A group of 12 members of St. Paul’s United Church of Christ, Amityville, went on a week-long mission trip to El Salvador from Jan. 4 to 11.
The group was a diverse bunch, ranging in age from high school students to retirees. Team members included church members Shelley and Megan Hickey, Katie and Megan Kunsch, Emily Hussar, Judy Leister, Marianne Reinert, Linda Levengood, Tom and Judy Reitz, Anita Zuber, and Pastor Steven Simpson.
Shelley Hickey, from Handmaids of the Sacred Heart of Jesus, organized the trip and accompanied the parishioners on their journey.
Hickey teaches nursing at Eastern University and has taken groups of her students down to El Salvador to volunteer.
She invited members of the church to participate in a mission trip and was “a great resource” for those at St. Paul’s. No fundraising was done for the trip as each volunteer had to pay their own way.
Anita Zuber had never been on a mission trip before, but is very well-traveled; she has previously traveled around the Caribbean.
“It was something I always wanted to do,” Zuber said about participating in a mission trip.
The group stayed at the Project Faith in Action Together mission house in San Salvador, the capital city of the country.
A group from Wheeling-Jesuit University, West Virginia and a group of nurses from Thomas Jefferson University, Phila. were also staying at the mission house to volunteer their time.
Due to the heavy gang violence in El Salvador, the mission house was gated with a high metal fence kept locked and guarded by an armed guard. The volunteers were not allowed outside the premises without a guard. The government has armed guards outside the stores and markets.
“We were traveling each day,” Zuber said. “I felt very safe in the village[s] with the people.”
There were two mission sites where volunteers could alternate their assistance. At night, participants would choose where they wanted to go the next day.
One site was a school in a village in Arces; where FIAT built a classroom building for the school. Volunteers had a variety of work from painting to digging ditches to lay pipes for water, playing with the children, or help visiting nurses on their rounds. Zuber got a taste of everything -- except the ditch digging.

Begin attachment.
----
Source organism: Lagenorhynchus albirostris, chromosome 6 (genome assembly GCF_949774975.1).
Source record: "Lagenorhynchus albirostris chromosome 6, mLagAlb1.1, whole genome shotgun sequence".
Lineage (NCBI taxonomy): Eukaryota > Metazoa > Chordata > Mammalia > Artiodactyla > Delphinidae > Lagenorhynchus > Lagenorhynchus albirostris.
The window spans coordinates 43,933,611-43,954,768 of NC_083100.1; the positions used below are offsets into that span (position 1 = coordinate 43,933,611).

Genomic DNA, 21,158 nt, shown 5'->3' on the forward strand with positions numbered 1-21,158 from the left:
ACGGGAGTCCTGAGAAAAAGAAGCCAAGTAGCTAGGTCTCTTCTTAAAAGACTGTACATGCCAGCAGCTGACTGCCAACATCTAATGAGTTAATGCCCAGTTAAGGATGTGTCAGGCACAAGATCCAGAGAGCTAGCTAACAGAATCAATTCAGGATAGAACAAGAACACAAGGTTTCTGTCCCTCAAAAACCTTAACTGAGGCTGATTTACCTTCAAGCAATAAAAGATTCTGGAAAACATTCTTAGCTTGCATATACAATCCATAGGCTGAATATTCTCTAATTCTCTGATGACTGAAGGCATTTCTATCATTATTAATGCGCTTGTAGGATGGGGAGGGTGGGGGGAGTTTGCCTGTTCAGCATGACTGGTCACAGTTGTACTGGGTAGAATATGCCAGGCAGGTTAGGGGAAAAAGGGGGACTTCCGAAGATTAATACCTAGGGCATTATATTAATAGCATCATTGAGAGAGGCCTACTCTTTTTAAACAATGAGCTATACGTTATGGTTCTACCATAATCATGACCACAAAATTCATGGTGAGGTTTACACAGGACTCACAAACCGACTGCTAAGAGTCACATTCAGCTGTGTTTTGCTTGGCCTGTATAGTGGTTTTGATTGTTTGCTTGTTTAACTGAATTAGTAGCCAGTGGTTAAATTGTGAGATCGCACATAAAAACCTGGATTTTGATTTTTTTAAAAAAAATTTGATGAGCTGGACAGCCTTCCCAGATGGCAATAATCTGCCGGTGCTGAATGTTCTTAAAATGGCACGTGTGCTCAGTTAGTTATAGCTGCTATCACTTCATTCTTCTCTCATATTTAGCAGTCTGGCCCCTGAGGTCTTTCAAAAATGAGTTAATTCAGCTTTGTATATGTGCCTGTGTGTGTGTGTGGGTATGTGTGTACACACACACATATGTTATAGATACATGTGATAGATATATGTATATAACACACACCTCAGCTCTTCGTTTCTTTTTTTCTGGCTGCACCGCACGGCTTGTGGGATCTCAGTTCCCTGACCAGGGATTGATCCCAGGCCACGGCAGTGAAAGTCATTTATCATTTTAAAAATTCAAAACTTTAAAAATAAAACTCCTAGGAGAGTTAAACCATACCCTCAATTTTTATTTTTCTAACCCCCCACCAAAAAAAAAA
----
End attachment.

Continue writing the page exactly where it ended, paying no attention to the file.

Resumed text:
When Zuber spent time with the nurse, “we walked to different homes of pregnant women to educate them to care for themselves.” They also visited with a newborn baby and spoke with those in the village.
As a retired educator, Zuber valued her time with the children. “I loved working with the kids,” she said.
In El Salvador the children are out of school until the end of January. “The kids would sit on the hill side and watch... they wanted us to play soccer,” Zuber said. “They are crazy soccer players!” In addition to soccer, St. Paul’s parishioners played cards and completed puzzles with the El Salvadorian children.
“The children loved the attention...especially at the orphanage.”
The second site was a remote village called Las Delicias, which was about an hour away from where the group stayed.
Zuber enjoyed how the language barrier with the children encouraged them to interact - from acting out words to teaching each other words in their native language.
The village people wash their clothing on a cement stone. “Going into their homes... people were clean, their clothes were clean,”Zuber shared. “I was really struck by the poverty.”
The homes in the village were “little and meager.”
“They were very thankful and appreciative,” she said about the interactions with the El Salvadorians. “It was an amazing experience, but not for the faint of heart,” Zuber said. Zuber, who works out every day, said the trip was physically demanding and got sick twice.
“It was hard emotionally, too. Some got upset [because they got] attached to the children and had a hard time saying goodbye.”
Back at the mission home, FIAT invited speakers, and singing and dancing groups to give the visitors “a taste of the culture.”
They were fed traditional meals of rice and beans during their stay. “It was a lot of fun,” Zuber said about the trip overall.
Two days after they returned, however, Zuber saw on the news six evangelical church members were shot to death by gang members in El Salvador near the Guatemala border Jan. 13.
“On Thursday, (Jan. 9) we went on a road trip to Guatemala... it took four hours to get there,” Zuber said.
On the way back, they encountered traffic and the driver took some back roads to make it back to the mission house. “That was the only time I felt unsafe,” she said. A police officer escorted them, but the detour made the trip back last six hours.
Luckily, everyone on this trip made it back to Berks County safe and sound and enjoyed their experience.
Throughout the year, St. Paul’s UCC is active with local outreach within the community